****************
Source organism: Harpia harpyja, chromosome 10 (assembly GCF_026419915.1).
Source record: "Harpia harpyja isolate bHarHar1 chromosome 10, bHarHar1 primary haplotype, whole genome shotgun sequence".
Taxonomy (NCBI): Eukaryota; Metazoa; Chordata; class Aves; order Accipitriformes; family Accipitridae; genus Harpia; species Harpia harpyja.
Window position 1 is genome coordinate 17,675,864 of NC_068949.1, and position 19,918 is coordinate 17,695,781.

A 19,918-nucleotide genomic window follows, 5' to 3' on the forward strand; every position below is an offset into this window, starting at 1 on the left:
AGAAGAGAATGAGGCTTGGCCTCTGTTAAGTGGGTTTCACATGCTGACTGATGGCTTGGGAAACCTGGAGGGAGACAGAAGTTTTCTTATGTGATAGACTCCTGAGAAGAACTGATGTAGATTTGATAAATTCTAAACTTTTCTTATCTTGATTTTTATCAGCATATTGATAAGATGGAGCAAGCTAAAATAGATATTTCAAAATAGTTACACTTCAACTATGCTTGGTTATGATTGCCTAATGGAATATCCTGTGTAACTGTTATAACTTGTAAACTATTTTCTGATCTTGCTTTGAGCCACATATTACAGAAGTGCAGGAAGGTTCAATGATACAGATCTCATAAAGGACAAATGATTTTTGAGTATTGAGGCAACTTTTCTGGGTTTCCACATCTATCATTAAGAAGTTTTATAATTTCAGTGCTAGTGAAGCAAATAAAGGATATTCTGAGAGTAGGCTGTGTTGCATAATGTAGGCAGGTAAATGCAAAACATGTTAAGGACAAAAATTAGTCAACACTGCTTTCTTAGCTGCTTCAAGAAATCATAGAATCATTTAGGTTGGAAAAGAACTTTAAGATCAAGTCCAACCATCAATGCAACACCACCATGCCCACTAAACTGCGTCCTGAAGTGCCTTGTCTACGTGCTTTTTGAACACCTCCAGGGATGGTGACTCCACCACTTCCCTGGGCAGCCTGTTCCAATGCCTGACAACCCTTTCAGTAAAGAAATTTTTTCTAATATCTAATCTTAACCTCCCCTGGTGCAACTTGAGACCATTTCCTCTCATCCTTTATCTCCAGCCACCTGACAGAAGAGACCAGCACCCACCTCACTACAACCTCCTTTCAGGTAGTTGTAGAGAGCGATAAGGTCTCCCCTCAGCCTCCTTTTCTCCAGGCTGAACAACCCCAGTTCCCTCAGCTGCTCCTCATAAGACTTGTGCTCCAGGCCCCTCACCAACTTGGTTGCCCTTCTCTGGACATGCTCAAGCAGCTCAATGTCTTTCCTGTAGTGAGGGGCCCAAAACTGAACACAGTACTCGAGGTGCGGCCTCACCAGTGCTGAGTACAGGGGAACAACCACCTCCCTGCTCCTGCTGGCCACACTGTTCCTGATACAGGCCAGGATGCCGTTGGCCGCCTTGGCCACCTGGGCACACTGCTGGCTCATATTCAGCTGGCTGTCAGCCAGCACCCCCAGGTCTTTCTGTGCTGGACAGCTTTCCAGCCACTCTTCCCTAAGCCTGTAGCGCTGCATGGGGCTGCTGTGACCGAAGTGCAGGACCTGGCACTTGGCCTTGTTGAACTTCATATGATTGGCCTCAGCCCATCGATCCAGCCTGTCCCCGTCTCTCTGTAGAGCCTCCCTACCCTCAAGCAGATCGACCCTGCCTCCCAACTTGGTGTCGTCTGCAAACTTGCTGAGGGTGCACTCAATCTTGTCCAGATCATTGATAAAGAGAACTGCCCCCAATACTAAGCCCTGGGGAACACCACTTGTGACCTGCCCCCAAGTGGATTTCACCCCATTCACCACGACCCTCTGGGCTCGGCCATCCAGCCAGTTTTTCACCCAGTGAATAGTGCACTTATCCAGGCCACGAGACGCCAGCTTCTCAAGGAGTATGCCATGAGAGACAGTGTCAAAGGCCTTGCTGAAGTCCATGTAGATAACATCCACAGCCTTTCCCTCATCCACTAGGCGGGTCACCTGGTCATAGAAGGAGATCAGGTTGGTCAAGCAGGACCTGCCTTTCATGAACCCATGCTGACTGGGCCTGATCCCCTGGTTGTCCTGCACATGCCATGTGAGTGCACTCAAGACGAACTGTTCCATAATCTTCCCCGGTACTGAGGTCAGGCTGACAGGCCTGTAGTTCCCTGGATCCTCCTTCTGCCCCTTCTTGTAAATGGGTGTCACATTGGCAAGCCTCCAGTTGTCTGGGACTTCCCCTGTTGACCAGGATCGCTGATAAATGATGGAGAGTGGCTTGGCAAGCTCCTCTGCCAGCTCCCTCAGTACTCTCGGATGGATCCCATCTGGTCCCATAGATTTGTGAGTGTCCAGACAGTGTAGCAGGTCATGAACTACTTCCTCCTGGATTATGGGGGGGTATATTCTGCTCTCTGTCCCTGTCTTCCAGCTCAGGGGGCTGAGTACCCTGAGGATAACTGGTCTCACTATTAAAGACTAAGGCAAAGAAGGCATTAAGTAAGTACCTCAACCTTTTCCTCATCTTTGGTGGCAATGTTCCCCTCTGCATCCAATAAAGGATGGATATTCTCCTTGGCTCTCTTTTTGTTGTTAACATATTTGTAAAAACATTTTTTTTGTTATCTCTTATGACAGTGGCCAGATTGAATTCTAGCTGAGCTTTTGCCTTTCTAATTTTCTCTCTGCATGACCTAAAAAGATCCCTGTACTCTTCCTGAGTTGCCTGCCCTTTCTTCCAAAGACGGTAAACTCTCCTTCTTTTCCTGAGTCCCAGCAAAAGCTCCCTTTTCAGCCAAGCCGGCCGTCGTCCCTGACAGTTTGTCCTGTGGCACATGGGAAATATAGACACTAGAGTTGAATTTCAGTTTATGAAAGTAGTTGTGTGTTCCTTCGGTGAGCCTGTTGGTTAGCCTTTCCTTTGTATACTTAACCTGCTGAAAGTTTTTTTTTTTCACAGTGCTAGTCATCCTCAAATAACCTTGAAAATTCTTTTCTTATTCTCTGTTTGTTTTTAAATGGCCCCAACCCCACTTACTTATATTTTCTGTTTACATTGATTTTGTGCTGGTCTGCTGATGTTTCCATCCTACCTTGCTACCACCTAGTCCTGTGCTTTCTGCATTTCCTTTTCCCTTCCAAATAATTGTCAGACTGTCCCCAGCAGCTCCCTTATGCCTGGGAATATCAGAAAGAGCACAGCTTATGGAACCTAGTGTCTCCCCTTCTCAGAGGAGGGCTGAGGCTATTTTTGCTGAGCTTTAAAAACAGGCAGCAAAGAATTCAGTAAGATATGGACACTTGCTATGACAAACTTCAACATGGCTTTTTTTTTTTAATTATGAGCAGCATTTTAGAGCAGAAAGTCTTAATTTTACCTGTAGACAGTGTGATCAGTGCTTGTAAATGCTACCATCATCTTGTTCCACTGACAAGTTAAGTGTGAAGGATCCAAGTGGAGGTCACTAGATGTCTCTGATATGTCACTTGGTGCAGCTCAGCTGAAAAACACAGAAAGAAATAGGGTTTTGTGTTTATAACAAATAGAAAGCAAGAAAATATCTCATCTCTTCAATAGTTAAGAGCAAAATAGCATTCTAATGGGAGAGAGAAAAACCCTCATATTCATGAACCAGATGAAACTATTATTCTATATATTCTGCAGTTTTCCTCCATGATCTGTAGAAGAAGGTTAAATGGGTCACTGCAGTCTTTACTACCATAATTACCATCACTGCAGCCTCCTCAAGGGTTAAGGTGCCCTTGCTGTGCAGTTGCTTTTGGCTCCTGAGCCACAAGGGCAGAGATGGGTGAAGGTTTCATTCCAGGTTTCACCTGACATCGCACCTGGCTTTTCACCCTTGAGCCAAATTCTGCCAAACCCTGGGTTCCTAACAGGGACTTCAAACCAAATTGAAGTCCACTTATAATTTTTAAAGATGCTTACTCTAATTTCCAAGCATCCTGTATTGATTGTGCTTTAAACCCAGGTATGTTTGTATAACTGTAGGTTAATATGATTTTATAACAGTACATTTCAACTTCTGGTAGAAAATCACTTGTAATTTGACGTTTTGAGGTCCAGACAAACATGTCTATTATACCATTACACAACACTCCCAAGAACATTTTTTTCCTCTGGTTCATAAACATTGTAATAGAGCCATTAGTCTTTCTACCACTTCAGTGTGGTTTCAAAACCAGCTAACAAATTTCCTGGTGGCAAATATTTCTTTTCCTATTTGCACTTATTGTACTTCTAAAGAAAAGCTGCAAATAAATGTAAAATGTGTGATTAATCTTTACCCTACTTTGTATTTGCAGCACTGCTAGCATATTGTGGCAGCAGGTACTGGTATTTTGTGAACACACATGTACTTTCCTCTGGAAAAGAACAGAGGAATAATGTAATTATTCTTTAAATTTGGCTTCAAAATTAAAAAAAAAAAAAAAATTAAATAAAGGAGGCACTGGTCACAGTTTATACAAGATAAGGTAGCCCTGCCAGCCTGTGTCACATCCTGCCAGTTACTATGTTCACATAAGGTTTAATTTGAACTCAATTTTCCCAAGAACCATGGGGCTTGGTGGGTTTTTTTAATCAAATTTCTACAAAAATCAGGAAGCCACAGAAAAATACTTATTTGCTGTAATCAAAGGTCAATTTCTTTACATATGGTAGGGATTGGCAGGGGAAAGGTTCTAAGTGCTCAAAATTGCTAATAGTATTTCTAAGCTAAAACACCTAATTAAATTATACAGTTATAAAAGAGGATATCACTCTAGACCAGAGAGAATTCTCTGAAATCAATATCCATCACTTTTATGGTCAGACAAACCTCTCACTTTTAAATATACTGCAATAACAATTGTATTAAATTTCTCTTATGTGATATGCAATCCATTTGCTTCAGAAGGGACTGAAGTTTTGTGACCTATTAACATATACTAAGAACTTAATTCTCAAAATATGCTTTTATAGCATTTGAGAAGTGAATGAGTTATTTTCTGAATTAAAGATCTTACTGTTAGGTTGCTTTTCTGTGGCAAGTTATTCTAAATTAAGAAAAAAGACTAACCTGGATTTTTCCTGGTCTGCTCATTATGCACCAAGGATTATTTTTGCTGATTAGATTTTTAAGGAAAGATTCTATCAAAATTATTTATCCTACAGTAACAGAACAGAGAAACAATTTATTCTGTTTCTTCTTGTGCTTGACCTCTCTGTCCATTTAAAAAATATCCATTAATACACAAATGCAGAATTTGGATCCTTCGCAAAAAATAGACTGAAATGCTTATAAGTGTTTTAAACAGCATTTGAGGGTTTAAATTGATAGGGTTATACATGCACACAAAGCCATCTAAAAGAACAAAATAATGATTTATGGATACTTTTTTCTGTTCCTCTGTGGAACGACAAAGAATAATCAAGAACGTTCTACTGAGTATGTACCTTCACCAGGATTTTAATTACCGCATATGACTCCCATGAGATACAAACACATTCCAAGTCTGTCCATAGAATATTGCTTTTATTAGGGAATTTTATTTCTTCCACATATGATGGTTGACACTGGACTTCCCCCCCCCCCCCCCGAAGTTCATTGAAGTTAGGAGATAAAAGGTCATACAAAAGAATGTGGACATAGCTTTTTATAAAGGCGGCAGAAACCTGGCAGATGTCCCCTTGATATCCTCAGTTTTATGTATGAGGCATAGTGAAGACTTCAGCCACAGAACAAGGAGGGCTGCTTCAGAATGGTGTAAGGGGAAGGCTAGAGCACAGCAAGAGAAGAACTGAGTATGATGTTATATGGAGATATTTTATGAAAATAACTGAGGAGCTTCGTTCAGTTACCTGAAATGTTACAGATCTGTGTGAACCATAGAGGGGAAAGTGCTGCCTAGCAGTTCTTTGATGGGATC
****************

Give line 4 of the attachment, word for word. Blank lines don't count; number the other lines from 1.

Window position 1 is genome coordinate 17,675,864 of NC_068949.1, and position 19,918 is coordinate 17,695,781.